Jam: So Melissa and I have a lot of ideas like this for topics of chemistry in everyday life. But we want to hear from you the things that you're curious about, the things that you wonder about that our chemistry that you interact with every day or every season or whatever.

So reach out to us on Gmail, Twitter, Instagram, and Facebook, at chem for your life. That's chem F-O-R your life to share your thoughts and ideas. If you'd like to help us keep our show going and contribute to cover the cost of making it go to ko-fi.com/chemforyourlife And donate the cost of a cup of coffee.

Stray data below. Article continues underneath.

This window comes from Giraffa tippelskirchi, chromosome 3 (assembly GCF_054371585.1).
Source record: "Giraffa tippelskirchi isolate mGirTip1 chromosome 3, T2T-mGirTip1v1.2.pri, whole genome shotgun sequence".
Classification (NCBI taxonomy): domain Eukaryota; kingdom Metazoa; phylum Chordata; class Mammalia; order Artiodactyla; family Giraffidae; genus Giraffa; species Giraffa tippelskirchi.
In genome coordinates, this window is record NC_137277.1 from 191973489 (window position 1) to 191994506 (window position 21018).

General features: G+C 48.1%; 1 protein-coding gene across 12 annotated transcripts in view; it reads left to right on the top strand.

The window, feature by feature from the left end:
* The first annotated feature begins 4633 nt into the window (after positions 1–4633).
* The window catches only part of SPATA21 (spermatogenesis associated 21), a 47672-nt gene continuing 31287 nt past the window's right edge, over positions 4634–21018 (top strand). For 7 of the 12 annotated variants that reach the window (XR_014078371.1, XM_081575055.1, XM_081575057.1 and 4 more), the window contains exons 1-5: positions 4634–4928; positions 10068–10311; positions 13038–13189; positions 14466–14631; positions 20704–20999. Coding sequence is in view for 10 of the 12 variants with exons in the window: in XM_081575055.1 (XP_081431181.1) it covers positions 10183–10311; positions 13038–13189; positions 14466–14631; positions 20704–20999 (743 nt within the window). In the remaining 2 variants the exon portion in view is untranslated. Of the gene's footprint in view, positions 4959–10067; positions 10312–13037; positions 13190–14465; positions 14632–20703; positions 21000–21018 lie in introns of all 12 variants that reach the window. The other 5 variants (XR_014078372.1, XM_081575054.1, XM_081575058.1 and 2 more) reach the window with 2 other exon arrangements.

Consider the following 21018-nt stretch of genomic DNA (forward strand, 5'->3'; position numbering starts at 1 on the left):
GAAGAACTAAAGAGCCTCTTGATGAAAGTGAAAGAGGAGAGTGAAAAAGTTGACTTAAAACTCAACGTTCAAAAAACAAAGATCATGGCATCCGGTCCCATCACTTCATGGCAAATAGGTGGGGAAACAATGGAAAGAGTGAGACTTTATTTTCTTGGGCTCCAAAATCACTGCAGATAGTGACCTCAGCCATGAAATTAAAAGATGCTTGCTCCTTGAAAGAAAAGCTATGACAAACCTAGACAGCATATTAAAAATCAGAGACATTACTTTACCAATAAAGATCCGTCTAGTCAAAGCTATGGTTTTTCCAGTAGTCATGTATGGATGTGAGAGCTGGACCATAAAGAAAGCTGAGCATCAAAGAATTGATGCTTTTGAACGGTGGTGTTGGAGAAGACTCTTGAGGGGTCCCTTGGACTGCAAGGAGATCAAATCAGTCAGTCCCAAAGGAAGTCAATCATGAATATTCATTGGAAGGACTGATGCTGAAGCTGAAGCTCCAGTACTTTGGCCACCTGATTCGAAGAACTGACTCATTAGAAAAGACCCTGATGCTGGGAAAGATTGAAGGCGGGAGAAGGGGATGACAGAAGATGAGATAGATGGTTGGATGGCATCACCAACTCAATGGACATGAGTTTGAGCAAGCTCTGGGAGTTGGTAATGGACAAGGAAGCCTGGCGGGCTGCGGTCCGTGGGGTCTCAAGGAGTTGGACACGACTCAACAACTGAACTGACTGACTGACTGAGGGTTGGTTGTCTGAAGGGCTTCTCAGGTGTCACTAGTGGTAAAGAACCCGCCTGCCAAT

If you're not able to donate, you can still help us by subscribing on your favorite podcast app and rating and writing a review on apple podcasts. That also helps us to be able to share chemistry with even more people.

Melissa: This episode of chemistry for your life was created by Melissa Collini in Jam Robinson. References for this episode can be found in our show notes or on our website. Jam Robinson is our producer, and we'd like to give a special thanks to A. Collini And N. Newell who reviewed this episode.